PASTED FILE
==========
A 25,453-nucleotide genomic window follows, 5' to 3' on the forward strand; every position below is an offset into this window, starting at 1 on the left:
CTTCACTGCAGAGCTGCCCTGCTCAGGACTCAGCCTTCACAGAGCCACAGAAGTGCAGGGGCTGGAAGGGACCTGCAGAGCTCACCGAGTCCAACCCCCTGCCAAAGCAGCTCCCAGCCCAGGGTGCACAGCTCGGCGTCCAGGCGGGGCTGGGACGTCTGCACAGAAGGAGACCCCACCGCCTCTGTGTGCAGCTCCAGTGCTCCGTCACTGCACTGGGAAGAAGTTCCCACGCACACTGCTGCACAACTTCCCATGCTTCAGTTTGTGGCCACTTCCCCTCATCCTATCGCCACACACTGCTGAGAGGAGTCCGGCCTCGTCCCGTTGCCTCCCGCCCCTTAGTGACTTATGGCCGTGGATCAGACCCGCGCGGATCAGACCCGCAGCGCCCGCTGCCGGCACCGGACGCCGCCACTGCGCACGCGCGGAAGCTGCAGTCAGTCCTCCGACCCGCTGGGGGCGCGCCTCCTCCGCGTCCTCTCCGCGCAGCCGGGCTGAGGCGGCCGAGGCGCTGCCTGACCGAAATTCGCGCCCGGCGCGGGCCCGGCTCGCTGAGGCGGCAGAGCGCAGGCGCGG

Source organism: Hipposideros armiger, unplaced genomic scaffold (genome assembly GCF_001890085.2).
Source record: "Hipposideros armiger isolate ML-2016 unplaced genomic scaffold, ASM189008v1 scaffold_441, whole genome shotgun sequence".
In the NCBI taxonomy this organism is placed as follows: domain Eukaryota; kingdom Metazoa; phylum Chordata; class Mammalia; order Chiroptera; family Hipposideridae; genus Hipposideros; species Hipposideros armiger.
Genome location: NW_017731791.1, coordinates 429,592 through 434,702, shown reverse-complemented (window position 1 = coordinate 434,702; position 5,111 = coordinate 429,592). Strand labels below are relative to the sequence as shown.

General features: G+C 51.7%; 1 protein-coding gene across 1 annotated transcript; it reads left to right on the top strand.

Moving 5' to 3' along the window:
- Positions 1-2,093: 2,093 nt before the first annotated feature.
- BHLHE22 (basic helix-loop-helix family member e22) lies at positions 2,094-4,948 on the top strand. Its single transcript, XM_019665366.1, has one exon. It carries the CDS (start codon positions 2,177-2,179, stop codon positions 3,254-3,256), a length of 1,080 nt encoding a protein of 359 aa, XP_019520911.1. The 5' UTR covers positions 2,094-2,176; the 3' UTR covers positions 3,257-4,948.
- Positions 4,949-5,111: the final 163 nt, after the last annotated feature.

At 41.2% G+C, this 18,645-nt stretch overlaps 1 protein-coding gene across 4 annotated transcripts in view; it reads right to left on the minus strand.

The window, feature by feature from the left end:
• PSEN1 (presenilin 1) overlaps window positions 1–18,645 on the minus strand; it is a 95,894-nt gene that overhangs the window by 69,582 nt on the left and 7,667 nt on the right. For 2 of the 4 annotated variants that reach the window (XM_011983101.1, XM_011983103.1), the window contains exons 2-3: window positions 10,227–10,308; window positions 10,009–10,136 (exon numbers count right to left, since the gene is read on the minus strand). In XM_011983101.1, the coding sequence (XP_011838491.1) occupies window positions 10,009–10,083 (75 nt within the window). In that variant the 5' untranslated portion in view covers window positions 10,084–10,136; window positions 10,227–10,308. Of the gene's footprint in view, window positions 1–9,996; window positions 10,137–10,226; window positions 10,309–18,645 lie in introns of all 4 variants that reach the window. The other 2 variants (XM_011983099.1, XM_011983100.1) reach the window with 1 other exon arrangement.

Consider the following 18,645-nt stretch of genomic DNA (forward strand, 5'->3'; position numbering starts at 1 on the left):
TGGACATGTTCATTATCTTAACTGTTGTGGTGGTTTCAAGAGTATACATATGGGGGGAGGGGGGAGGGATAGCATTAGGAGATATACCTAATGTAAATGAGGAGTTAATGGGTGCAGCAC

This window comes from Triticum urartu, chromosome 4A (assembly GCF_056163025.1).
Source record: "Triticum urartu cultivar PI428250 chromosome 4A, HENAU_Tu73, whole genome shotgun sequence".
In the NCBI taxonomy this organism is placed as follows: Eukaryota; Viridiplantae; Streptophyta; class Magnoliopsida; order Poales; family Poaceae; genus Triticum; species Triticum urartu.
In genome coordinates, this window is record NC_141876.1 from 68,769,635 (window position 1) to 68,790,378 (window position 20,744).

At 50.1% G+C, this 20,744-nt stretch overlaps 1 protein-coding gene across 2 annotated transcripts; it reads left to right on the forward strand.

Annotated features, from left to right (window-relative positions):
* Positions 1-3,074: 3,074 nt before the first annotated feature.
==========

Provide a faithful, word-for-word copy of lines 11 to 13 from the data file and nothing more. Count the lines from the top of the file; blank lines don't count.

- Positions 4,949-5,111: the final 163 nt, after the last annotated feature.

At 41.2% G+C, this 18,645-nt stretch overlaps 1 protein-coding gene across 4 annotated transcripts in view; it reads right to left on the minus strand.

The window, feature by feature from the left end: